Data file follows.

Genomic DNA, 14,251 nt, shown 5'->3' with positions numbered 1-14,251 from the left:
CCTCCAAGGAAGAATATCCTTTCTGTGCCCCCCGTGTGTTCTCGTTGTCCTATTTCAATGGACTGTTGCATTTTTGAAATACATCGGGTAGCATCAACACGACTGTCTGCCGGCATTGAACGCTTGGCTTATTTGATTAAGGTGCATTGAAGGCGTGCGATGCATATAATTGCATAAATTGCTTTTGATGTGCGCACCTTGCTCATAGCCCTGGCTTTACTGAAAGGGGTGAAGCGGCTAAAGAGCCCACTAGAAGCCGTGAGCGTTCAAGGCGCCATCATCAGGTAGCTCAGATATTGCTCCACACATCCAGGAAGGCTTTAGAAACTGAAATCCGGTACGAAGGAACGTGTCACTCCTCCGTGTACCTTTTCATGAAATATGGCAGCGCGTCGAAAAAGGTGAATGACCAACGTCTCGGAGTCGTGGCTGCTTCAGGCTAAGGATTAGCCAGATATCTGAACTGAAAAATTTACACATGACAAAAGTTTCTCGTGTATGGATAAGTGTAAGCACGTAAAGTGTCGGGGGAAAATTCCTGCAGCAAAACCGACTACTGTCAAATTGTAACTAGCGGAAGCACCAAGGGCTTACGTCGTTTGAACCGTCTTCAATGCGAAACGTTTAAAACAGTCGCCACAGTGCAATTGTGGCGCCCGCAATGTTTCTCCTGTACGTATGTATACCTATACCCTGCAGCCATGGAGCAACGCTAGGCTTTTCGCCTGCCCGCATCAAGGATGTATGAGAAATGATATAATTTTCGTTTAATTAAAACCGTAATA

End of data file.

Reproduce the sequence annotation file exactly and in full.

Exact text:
Genomic DNA, 14,251 nt, shown 5'->3' with positions numbered 1-14,251 from the left:
CCTCCAAGGAAGAATATCCTTTCTGTGCCCCCCGTGTGTTCTCGTTGTCCTATTTCAATGGACTGTTGCATTTTTGAAATACATCGGGTAGCATCAACACGACTGTCTGCCGGCATTGAACGCTTGGCTTATTTGATTAAGGTGCATTGAAGGCGTGCGATGCATATAATTGCATAAATTGCTTTTGATGTGCGCACCTTGCTCATAGCCCTGGCTTTACTGAAAGGGGTGAAGCGGCTAAAGAGCCCACTAGAAGCCGTGAGCGTTCAAGGCGCCATCATCAGGTAGCTCAGATATTGCTCCACACATCCAGGAAGGCTTTAGAAACTGAAATCCGGTACGAAGGAACGTGTCACTCCTCCGTGTACCTTTTCATGAAATATGGCAGCGCGTCGAAAAAGGTGAATGACCAACGTCTCGGAGTCGTGGCTGCTTCAGGCTAAGGATTAGCCAGATATCTGAACTGAAAAATTTACACATGACAAAAGTTTCTCGTGTATGGATAAGTGTAAGCACGTAAAGTGTCGGGGGAAAATTCCTGCAGCAAAACCGACTACTGTCAAATTGTAACTAGCGGAAGCACCAAGGGCTTACGTCGTTTGAACCGTCTTCAATGCGAAACGTTTAAAACAGTCGCCACAGTGCAATTGTGGCGCCCGCAATGTTTCTCCTGTACGTATGTATACCTATACCCTGCAGCCATGGAGCAACGCTAGGCTTTTCGCCTGCCCGCATCAAGGATGTATGAGAAATGATATAATTTTCGTTTAATTAAAACCGTAATA